Wednesday, December 7, 2016

Review: 'Moby Dick' Blu-ray

Attempting to faithfully adapt the greatest American novel is a mission as foolhardy as chasing a white whale. Yet, underneath Moby Dick’s blubbery layers of nightmarish metaphors, whaling history, scrimshaw lessons, and weird cetology is a good, old-fashioned adventure story fit for Hollywood. In 1956, director John Huston and co-screenwriter Ray Bradbury brought that story to life with iconic performances from Gregory Peck as self-destructively obsessed Captain Ahab, Leo Genn as his moral adversary Starbuck, kind-faced Richard Basehart as our narrator/surrogate Ishmael, Friedrich von Ledebur as Ishmael’s best pal Queequeg, Orson Wells in a memorable cameo as a preacher, and Tony the Whale aaaaaaas Moby Dick!

John Huston still manages to make Moby Dick more than the average widescreen actioner with strange sepia coloring that removes the picture from its pastel decade, somber gravitas and buckets of death imagery, and even a touch of mysticism (the appearance of St. Elmo’s fire that injects a brief shock of fluorescent green into the film’s clay-grey palette). On the flip side there’s a somewhat lazy tendency in Huston and Bradbury’s script to spoon-feed themes and even information to the viewer. When Stubb captions the first appearance of peg-legged Peck by muttering “Ahab,” anyone who finished seventh grade lit will yell “Duh!” at the screen. But don’t let that put you off, because Moby Dick remains an exciting and artful interpretation of the most exciting passages in Herman Melville’s epic.

Twilight Time’s much anticipated blu-ray presentation of Moby Dick had its work cut out for it since the film’s distinctive look is so tied up with the so-called “gray negative,” which preserved that near-monochrome aesthetic most authentically. For this release, that drained coloring had to be painstakingly recreated, a process explained in a six-minute featurette included with this release. Otherwise, the image is blemish-free, naturally grained, and well detailed for a film designed to look like a drizzly afternoon. Other extras include an audio commentary with Twilight Time’s resident historians Julie Kirgo and Nick Redman and film editor Paul Seydor, and they have a rollicking discussion about the film’s themes and making and their own memories of seeing it, and a few promo materials galleries. The blu-ray is available here.

Tuesday, December 6, 2016

Review: 'Pretty Poison' Blu-ray

Tony Perkins is a creepy dude with mental issues who spies on and obsesses about a beautiful blonde, but it’s not the movie you’re thinking of. Eight years after Psycho, Perkins flirted with being typecast and Tuesday Weld in Pretty Poison. Perkins is Dennis Pitt, a young arsonist recovering from delusions and recently discharged from an institution, who sets his sites on Weld’s high-school drum majorette Sue Ann Stepenek. Dennis seduces Sue Ann by pretending to be a secret agent, spying on her mother’s hated boyfriend, and giving her acid.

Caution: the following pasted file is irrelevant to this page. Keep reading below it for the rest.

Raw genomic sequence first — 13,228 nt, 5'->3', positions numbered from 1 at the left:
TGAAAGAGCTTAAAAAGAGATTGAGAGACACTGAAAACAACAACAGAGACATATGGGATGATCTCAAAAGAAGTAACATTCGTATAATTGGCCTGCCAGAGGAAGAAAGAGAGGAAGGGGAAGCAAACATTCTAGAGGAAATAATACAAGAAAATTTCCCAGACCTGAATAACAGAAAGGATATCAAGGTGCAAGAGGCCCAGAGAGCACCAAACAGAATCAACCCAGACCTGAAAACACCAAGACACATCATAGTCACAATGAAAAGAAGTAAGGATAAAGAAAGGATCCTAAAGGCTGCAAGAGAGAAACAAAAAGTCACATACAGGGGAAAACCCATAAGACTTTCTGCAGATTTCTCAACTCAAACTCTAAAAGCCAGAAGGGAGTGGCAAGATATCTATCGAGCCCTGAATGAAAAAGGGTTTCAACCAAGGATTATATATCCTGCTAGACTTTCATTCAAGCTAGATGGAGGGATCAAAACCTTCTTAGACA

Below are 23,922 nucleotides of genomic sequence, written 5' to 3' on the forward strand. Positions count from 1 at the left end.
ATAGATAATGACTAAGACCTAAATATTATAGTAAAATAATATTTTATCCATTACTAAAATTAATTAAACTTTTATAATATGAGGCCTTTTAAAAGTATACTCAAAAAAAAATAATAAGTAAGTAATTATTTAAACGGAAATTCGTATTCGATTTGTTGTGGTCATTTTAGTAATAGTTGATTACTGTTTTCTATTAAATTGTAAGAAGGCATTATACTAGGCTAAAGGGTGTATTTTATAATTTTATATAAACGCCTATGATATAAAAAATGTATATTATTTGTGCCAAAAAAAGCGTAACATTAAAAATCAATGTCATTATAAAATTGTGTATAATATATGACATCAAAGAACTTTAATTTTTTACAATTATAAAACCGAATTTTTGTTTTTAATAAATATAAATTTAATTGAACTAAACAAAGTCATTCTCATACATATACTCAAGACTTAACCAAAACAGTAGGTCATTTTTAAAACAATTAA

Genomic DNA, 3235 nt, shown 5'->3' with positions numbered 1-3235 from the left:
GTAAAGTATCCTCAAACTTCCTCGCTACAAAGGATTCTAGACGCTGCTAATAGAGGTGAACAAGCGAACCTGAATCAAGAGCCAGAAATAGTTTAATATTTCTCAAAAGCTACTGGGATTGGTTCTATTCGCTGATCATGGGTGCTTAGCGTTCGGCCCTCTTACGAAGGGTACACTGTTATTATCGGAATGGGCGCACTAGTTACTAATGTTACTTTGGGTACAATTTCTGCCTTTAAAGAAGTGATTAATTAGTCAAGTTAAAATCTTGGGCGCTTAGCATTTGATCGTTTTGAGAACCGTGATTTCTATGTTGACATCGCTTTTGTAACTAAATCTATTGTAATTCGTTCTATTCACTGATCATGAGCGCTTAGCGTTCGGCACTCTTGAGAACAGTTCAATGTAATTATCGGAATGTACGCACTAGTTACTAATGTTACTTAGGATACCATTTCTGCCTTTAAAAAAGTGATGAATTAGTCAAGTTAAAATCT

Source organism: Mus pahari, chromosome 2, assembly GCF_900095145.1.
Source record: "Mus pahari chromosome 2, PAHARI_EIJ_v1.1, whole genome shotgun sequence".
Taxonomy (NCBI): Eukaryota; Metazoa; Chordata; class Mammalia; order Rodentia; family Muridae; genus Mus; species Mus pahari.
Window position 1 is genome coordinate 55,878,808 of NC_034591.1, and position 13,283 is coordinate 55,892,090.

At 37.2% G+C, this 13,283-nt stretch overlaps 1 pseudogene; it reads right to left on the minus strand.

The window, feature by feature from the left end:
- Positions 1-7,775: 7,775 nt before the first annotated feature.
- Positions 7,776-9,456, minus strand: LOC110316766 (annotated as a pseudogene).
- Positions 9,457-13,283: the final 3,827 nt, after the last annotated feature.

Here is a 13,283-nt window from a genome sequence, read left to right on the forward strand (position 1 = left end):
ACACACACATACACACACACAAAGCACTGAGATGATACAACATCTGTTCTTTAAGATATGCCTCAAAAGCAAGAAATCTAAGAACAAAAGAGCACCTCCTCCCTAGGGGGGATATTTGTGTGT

With his free love, free drugs, and environmentalism (he schemes to expose toxic dumping at the chemical company where he works), Dennis is a sort of countercultural stand in— a more unhinged Benjamin Braddock. However, it’s hard to place where we viewers are supposed to stand on Dennis. Are we supposed to find his whacky spy fantasies charming? It’s tough to watch an older man ply a high-school girl with drugs and fantasies and find it anything less than distasteful, but Pretty Poison performs a clever turn of the tables when Dennis’s lies lead Sue Ann to perform an unexpected act that puts her in the driver’s seat and reveals some serious twists in her own psyche.

Pretty Poison is a noir at heart with Perkins ultimately playing the dupe and Weld playing the femme fatale, but it is subtle humor that fuels the picture—no surprise considering that one of the era’s funniest writers, Lorenzo Semple, Jr., of TV’s Batman, adapted Stephen Gellar’s novel She Let Him Continue for the screen. Production values are strictly small-screen and Noel Black’s direction is often a bit flat, though it does take off whenever something starts blowing up on screen to underscore Dennis’s horniness or mental unspooling, and Semple’s smart script and the effortlessly magnetic presences of Perkins and Weld make Pretty Poison an effective minor cult classic.

Pretty Poison comes to blu-ray from Twilight Time, and the picture is heavy with grain and a touch soft but totally clean. Extras include a text-only scene that appeared in the script but not in the film and a three-minute commentary from Black about the scene. It is available to purchase from Twilight Time here.

Monday, December 5, 2016

Psychobabble's 10 Best Retro-Pop Culture Books of 2016

As 2016 comes to a long, long, long overdue finale, let’s try to forget about everything great we lost this year—David Bowie, Prince, Gene Wilder, democracy—and focus on the fun and superficial things that make Psychobabble our retro pop-culture oasis in a world gone mad.